We have highlighted some of the shortcomings with contract lifecycle management (CLM) adoption before on this blog, recommending a more incremental approach to adopting legal technology. It is vital to first address the largest time and resource sink in the CLM process – the contract negotiation phase – before trying to implement CLM across multiple departments and stakeholders.
However, the recent rush of investment into legal AI startups and scale-ups, especially in what is being termed “CLM 2.0” companies, would seem to suggest that investors don’t necessarily agree! Yet a recent survey carried out by Onit’s ContractWorks group, (as reported on Artificial Lawyer), does support our view. Although the survey isn’t specifically focused on CLM, the questions and responses do suggest that when it comes to implementing legal technology platforms, things aren’t as rosy as they seem. Many factors are cited as reasons for technology adoption failure, including resistance to change, too many stakeholders, implementations taking too long, complicated technology, and a lack of management support. The survey also highlights the human cost of these failures. A failed legal tech implementation can undermine the confidence in leadership, frustrate users with the tools chosen, and even make employees wonder whether they want to stay in the company if they have to use suboptimal technology. These are indeed, disturbing outcomes.
So why is there such optimism with CLM right now, and why have we seen such a significant scaling of investment in funding? In spite of some economic headwinds approaching, from the war in Ukraine to the global cost-of-living and inflation increases, there is still a lot of money in technology funds within venture capital and growth equity firms looking for opportunities to invest. Technology at a broader level is seeing a lot of investment, although if it continues into the second half of the year remains to be seen. Secondly, CLM vendors are building out their technology stacks, getting better at explaining their features and benefits, and are recruiting B2B enterprise software executives with sharp sales skills. It all becomes a bit of a self-fulfilling prophesy. Zach Abramowitz writes about the attractiveness of CLM to investors, corporates, consultants, and the general public in a recent blog post, but predicts that those legal tech tools that will succeed “will focus on optimizing those aspects of CLM that reduce costs.”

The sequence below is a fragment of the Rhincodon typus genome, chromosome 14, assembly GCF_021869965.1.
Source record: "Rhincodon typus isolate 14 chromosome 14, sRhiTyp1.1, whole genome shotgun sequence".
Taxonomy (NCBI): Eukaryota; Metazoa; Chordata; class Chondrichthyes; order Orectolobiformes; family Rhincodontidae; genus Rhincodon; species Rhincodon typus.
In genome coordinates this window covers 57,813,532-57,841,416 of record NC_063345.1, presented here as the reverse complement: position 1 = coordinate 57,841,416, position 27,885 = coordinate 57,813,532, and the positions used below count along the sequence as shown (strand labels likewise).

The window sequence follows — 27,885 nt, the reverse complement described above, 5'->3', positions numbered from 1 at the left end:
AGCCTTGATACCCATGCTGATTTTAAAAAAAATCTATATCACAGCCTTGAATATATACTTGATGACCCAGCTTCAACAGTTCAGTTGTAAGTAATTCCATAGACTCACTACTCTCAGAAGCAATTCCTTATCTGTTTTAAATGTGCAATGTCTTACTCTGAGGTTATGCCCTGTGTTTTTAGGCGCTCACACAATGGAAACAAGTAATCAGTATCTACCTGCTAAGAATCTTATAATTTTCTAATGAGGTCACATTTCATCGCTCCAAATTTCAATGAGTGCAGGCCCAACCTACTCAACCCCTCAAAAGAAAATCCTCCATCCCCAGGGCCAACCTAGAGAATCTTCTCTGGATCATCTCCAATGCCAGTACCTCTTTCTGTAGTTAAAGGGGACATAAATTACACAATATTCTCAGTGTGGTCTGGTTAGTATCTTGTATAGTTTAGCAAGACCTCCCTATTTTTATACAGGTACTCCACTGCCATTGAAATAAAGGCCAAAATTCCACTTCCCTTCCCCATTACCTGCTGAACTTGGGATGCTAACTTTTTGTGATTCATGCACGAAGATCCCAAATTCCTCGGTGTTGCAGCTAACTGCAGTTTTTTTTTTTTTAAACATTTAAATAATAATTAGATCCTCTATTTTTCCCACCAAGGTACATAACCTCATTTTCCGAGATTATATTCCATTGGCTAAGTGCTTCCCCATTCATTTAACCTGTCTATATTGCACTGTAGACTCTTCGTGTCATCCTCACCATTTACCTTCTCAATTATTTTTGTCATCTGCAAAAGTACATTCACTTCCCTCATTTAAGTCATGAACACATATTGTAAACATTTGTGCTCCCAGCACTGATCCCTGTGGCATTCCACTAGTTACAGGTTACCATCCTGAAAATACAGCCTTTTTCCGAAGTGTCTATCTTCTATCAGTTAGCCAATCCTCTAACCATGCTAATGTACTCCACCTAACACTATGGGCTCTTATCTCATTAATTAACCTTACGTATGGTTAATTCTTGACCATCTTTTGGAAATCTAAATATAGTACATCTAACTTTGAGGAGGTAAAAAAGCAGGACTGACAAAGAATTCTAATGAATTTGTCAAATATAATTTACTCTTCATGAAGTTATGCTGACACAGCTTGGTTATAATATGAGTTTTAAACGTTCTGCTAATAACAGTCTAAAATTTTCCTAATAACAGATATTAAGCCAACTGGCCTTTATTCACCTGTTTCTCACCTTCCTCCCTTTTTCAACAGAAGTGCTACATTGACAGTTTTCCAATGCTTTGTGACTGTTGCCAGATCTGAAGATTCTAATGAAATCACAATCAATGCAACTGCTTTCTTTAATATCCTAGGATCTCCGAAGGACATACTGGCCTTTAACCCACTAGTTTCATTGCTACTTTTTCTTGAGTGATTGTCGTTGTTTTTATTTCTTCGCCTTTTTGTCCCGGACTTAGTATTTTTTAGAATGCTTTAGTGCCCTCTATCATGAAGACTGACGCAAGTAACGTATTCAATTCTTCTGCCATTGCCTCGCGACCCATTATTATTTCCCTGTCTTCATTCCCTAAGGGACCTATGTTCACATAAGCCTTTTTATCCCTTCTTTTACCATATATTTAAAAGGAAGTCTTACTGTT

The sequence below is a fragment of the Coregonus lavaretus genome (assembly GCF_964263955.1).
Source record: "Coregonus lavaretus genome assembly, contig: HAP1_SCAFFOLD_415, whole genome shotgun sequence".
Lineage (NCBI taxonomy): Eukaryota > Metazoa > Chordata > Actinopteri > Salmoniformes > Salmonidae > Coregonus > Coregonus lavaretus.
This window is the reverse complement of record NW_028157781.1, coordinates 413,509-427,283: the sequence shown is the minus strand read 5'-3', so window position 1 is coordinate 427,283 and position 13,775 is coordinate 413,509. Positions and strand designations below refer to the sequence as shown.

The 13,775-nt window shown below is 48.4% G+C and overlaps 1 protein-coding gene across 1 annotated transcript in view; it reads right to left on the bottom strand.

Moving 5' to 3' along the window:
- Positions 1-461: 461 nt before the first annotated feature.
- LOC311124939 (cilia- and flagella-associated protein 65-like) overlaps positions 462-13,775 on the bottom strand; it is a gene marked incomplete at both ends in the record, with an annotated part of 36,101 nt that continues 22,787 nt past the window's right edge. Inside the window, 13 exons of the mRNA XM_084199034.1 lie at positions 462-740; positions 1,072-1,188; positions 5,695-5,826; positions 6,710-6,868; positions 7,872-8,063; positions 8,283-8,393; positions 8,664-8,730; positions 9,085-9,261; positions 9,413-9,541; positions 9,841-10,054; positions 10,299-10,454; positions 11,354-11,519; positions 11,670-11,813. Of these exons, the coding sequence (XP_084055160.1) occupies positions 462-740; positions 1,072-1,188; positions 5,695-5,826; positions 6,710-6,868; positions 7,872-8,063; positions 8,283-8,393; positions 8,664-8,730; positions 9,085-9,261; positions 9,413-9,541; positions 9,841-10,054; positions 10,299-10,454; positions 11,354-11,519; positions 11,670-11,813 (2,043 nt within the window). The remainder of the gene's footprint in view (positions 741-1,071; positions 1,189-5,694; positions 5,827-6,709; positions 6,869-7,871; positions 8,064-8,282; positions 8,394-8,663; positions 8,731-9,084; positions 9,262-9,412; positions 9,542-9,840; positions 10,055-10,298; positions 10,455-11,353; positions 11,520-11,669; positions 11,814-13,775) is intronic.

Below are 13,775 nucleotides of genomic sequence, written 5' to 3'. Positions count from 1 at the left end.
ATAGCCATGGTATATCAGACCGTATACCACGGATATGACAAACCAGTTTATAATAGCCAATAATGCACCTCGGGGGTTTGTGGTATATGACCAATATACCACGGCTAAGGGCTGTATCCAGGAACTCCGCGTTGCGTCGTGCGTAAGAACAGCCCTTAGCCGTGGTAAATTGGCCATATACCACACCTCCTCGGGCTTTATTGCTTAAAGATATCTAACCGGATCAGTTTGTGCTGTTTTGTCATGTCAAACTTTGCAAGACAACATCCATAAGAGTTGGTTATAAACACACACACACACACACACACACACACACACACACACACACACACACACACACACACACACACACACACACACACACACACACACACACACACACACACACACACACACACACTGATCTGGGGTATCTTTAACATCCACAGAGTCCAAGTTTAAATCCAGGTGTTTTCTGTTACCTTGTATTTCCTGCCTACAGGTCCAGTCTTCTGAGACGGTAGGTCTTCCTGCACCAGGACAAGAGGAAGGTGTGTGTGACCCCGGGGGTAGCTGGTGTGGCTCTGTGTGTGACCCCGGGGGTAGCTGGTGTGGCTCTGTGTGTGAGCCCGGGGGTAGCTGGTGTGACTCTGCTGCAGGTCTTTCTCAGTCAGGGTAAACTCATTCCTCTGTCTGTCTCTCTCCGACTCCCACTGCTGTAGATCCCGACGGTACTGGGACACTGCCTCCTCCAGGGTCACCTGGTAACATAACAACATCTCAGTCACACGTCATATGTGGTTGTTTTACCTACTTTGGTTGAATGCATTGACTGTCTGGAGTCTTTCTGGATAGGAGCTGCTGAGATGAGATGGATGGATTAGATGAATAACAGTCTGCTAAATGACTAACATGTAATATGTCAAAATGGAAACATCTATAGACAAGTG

However, what successful enterprise software vendors like Salesforce, SAP or DocuSign know only too well, growth only truly comes when existing customers renew and buy more. Getting a customer and then losing them a year later is often worse than not having the customer at all. Customer churn is the absolute enemy of SaaS growth. To avoid this, these companies focus on customer success with extreme rigor. They move mountains to ensure their customers have a great customer experience and do whatever it takes to get them to renew. One aspect of that is to listen to them and respond accordingly. This survey from Onit then gives a good pulse as to what is really happening with legal technology adoption. Legal tech firms need to sit up and pay attention. They need to internalize these results. The discrepancy between the views of investors pouring funding into legal technology startups and scale-ups, and the reality of ROI and adoption on the ground, will need to be addressed sooner or later, if their substantial investments are to pay off.
The most expensive aspect of the contract lifecycle: Contract negotiation
In BlackBoiler’s view, these results ratify the approach that we have taken to the market from day one with our contract review AI tool. We believe simplicity needs to be built into legal tech, from the user interface to throughout the process of automating the contract negotiation process. Accordingly, we have designed a contract review AI tool based on that premise – simplicity, and ease of use being built into the design. Secondly, we are passionate that legal technology gets a better press – and that means a narrative built around customer success and an ROI which reflects the focus on “time to value”. Our raison d’etre is all about short implementation cycles, delivering value, and delighting our customers. We chose to address the most important and expensive aspect of the contract lifecycle – that of contract negotiation and redlining. We believe that focusing on this task first and foremost, and then subsequently on post-execution, takes the friction out of implementing legal tech and delivers faster and more tangible ROI to the business. In fact, a focus on automating the contract negotiation phase to gain quick wins will afford more confidence from users as the firm moves to adopt broader legal tech platforms like CLM.